SERVES: 4-6 PREP & COOKING TIME: Approx 1hr
3-4 skinless chicken breast fillets (approx 600g)
1 tsp vegetable oil
1 large onion, sliced
400g potatoes, peeled and cut into chunks
2 carrots, sliced
1 stalk celery, sliced
1 leek, sliced
1 heaped tbs plain flour
300 ml Crumpton Oaks Cider
300ml chicken stock
½ tsp dried mixed herbs
2 tsp chicken gravy granules
1) Cut the chicken into chunks and seal in a little oil in a hot frying pan or saute pan, then tip out into a bowl.
2) Add the onion and potatoes to the pan and cook for 3-4 minutes then add the carrots, celery and leeks and cook for another few minutes. Add the chicken back to the pan, then sprinkle over the flour and stir really well.
3) Gradually add the cider, stirring all the time, then add the stock, ensuring the chicken and vegetables are mostly covered. Season well with black pepper and add the dried herbs.
4) Bring to a simmer, put on the lid and bubble for 20 minutes. Remove the lid and stir again then continue to cook, uncovered for another 15 minutes until the vegetables are tender.
5) Mix the gravy granules in cold or hot water as according to pack instructions, then stir in and heat for another couple of minutes until the gravy is nicely thickened.
6) Sprinkle over the parsley and serve with green vegetables and maybe some Yorkshire puddings if you like.
SERVES: 1 Large Loaf PREP & COOKING TIME: Approx 4 hrs prep & rising time, approx 50 mins baking.
400g strong white bread flour
100g strong wholemeal bread flour
10g fine sea salt
1 sachet (7g) fast-action dried yeast
350-375ml Crumpton Oaks Cider
150g apples (red or green but use firm eating apples)
1 tsp lemon juice
1) Add the flours to your bread machine or mixing bowl then add the salt and yeast, keeping them apart. Add most of the cider but reserve a little until you check whether it is needed. Turn on the bread machine to the dough cycle and leave for a few minutes, adding the remaining cider if needed to make a fairly soft dough. If mixing in a bowl, bring together into a rough dough and add the rest of the cider if you need to. It should be fairly soft but not wet. Allow the machine to mix then knead, or if making by hand, tip the dough onto a large board and knead by hand for 10-15 minutes until smooth and elastic.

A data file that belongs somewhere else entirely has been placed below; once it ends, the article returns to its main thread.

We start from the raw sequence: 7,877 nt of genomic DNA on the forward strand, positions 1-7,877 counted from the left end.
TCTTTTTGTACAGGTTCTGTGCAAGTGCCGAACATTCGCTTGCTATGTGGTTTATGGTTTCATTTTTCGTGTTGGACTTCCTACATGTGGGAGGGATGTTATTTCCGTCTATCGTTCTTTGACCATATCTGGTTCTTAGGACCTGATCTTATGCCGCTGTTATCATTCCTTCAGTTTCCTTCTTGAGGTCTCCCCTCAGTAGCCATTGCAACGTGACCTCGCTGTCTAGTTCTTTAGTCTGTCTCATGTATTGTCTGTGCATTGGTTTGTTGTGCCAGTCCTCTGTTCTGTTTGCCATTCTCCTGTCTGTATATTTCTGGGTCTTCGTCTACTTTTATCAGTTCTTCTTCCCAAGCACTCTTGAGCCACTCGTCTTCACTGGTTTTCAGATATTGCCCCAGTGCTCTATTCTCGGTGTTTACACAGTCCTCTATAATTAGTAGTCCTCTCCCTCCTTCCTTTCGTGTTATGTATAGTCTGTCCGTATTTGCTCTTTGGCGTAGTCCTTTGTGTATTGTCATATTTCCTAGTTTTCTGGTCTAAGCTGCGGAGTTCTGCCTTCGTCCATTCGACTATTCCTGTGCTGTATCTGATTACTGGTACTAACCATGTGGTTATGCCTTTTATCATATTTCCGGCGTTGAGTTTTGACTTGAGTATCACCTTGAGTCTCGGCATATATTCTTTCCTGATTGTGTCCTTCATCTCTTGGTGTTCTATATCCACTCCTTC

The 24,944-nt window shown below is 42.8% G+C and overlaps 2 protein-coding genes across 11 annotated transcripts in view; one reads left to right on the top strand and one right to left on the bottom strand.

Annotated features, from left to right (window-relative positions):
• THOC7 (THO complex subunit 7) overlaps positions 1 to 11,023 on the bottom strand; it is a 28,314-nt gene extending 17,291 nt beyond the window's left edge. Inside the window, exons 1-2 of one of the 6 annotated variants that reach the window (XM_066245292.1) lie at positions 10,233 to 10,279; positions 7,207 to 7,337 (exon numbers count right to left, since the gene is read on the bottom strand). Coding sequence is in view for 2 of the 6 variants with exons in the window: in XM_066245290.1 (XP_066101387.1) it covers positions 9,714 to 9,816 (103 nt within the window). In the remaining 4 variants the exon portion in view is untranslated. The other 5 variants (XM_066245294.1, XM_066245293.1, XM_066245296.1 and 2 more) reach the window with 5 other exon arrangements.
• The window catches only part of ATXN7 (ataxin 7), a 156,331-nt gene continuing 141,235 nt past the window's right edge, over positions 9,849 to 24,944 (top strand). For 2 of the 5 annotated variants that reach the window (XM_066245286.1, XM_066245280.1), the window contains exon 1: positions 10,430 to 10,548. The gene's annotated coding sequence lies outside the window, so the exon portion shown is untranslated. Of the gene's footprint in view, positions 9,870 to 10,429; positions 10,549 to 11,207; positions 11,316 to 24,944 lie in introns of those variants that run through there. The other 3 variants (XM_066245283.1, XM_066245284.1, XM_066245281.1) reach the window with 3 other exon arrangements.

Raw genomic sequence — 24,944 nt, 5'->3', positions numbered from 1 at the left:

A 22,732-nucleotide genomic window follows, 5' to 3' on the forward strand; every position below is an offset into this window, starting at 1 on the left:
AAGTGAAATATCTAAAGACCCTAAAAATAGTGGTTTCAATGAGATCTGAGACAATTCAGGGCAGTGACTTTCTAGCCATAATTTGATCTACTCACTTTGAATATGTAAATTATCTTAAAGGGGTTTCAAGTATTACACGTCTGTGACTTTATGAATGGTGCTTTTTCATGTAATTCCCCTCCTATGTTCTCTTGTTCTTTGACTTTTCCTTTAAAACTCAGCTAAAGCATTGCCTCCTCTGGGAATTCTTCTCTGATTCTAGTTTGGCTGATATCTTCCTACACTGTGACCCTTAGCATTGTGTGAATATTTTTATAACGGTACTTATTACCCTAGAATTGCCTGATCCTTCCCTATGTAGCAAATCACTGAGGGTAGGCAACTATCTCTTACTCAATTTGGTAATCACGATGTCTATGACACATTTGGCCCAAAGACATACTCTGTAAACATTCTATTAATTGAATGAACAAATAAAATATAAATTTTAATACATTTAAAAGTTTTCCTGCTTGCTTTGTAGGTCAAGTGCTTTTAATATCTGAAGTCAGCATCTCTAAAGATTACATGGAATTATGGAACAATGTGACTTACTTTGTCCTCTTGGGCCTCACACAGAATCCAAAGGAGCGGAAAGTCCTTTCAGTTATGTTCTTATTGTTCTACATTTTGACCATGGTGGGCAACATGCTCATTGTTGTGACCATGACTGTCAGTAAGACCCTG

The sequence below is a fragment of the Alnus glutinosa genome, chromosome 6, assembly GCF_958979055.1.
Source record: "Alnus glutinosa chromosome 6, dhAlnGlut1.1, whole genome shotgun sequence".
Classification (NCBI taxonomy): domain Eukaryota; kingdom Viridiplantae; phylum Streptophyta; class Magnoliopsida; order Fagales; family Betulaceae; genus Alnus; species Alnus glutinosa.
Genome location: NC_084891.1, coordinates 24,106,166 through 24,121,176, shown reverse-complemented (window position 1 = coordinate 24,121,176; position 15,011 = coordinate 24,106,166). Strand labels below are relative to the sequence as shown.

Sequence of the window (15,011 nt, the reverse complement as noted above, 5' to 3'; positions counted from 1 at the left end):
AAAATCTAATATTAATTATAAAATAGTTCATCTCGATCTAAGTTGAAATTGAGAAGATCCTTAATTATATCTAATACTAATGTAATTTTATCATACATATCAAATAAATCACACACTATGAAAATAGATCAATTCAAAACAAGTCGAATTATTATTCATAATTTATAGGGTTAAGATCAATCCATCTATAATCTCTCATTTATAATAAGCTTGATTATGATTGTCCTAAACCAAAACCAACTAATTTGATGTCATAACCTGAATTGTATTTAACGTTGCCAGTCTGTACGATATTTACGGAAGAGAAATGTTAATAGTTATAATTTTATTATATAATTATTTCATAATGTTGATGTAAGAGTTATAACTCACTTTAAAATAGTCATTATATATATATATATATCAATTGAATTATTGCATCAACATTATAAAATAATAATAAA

2) Place the dough into a lightly oiled bowl, cover with cling film or a clean plastic bag and leave in a warm place for an hour. The dough will double in size.
3) Meanwhile prepare the apples. Peel, core and dice them into pieces approx 1-1.5cm then toss in lemon juice.
4) After the dough has doubled, tip out onto the board and gently tease into a rough rectangular shape. Sprinkle over about half the apples then fold into 3, then repeat with the rest of the
apples. They should be fairly well distributed. Place back into the oiled bowl and re-cover. Leave in a warm place for another 1-2 hours until doubled in volume.
5) Gently tip back out onto the floured board and shape into a ball. If any pieces of apple are sticking out, just poke them back into the dough. Wash and dry the bowl and dust it with flour then return the dough to the bowl with the seam side uppermost. Cover and leave to prove again. If you like, you can put the dough in the fridge overnight ready to bake in the morning, or leave in a warm place and it will be ready to bake in about an hour.
6) Preheat the oven to 220°C fan/240°C conventional/ Gas 9. Place a large heavy oven dish such as a large cast iron casserole in the oven to heat up. If you don’t have one, heat a heavy-duty
baking tray instead.
7) Tip the dough out (upside down) onto a piece of baking paper, slash the top with a sharp knife and transfer to your heated casserole dish. Pop on the lid and bake for 30 minutes. If using a
tray, put the loaf onto the tray and onto the middle shelf in the oven. Place another deep baking tray filled with boiling water below it or on the base of the oven. This will create steam
and help the bread rise and go crusty.
8) After 30 minutes reduce the heat to 200°C fan/220°C conventional/ Gas 7 and bake for another 10-20 minutes or until dark golden (it will probably take longer in a casserole dish
than on a tray). Remove from the oven and tap the base – if it sounds very hollow, the bread should be cooked. Leave to cool before slicing.